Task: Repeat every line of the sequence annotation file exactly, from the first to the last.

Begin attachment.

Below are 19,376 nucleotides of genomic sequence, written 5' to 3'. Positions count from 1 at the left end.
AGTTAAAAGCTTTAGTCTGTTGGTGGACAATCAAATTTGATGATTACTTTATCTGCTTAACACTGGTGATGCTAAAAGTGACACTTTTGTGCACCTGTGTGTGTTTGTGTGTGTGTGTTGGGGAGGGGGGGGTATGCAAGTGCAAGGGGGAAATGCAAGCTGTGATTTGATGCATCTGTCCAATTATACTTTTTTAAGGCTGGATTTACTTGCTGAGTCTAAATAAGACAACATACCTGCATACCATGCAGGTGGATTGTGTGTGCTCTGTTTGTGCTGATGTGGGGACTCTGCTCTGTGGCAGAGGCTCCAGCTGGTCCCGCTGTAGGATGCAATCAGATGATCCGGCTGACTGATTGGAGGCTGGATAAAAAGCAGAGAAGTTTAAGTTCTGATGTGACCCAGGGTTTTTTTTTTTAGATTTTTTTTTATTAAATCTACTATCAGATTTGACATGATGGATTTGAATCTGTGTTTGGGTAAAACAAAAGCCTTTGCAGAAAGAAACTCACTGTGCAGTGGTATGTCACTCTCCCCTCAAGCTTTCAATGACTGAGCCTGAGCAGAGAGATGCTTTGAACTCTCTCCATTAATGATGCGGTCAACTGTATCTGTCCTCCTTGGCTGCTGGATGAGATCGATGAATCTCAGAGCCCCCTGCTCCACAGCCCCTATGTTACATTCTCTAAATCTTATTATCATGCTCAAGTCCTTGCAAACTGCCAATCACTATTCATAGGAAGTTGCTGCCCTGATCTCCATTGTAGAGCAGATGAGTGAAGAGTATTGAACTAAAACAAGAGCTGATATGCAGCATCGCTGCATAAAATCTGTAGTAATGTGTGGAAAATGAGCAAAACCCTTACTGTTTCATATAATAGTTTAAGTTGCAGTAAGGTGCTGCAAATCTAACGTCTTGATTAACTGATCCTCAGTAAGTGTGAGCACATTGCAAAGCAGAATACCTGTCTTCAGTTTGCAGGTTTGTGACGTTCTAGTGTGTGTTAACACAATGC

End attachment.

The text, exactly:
Below are 19,376 nucleotides of genomic sequence, written 5' to 3'. Positions count from 1 at the left end.
AGTTAAAAGCTTTAGTCTGTTGGTGGACAATCAAATTTGATGATTACTTTATCTGCTTAACACTGGTGATGCTAAAAGTGACACTTTTGTGCACCTGTGTGTGTTTGTGTGTGTGTGTTGGGGAGGGGGGGGTATGCAAGTGCAAGGGGGAAATGCAAGCTGTGATTTGATGCATCTGTCCAATTATACTTTTTTAAGGCTGGATTTACTTGCTGAGTCTAAATAAGACAACATACCTGCATACCATGCAGGTGGATTGTGTGTGCTCTGTTTGTGCTGATGTGGGGACTCTGCTCTGTGGCAGAGGCTCCAGCTGGTCCCGCTGTAGGATGCAATCAGATGATCCGGCTGACTGATTGGAGGCTGGATAAAAAGCAGAGAAGTTTAAGTTCTGATGTGACCCAGGGTTTTTTTTTTTAGATTTTTTTTTATTAAATCTACTATCAGATTTGACATGATGGATTTGAATCTGTGTTTGGGTAAAACAAAAGCCTTTGCAGAAAGAAACTCACTGTGCAGTGGTATGTCACTCTCCCCTCAAGCTTTCAATGACTGAGCCTGAGCAGAGAGATGCTTTGAACTCTCTCCATTAATGATGCGGTCAACTGTATCTGTCCTCCTTGGCTGCTGGATGAGATCGATGAATCTCAGAGCCCCCTGCTCCACAGCCCCTATGTTACATTCTCTAAATCTTATTATCATGCTCAAGTCCTTGCAAACTGCCAATCACTATTCATAGGAAGTTGCTGCCCTGATCTCCATTGTAGAGCAGATGAGTGAAGAGTATTGAACTAAAACAAGAGCTGATATGCAGCATCGCTGCATAAAATCTGTAGTAATGTGTGGAAAATGAGCAAAACCCTTACTGTTTCATATAATAGTTTAAGTTGCAGTAAGGTGCTGCAAATCTAACGTCTTGATTAACTGATCCTCAGTAAGTGTGAGCACATTGCAAAGCAGAATACCTGTCTTCAGTTTGCAGGTTTGTGACGTTCTAGTGTGTGTTAACACAATGC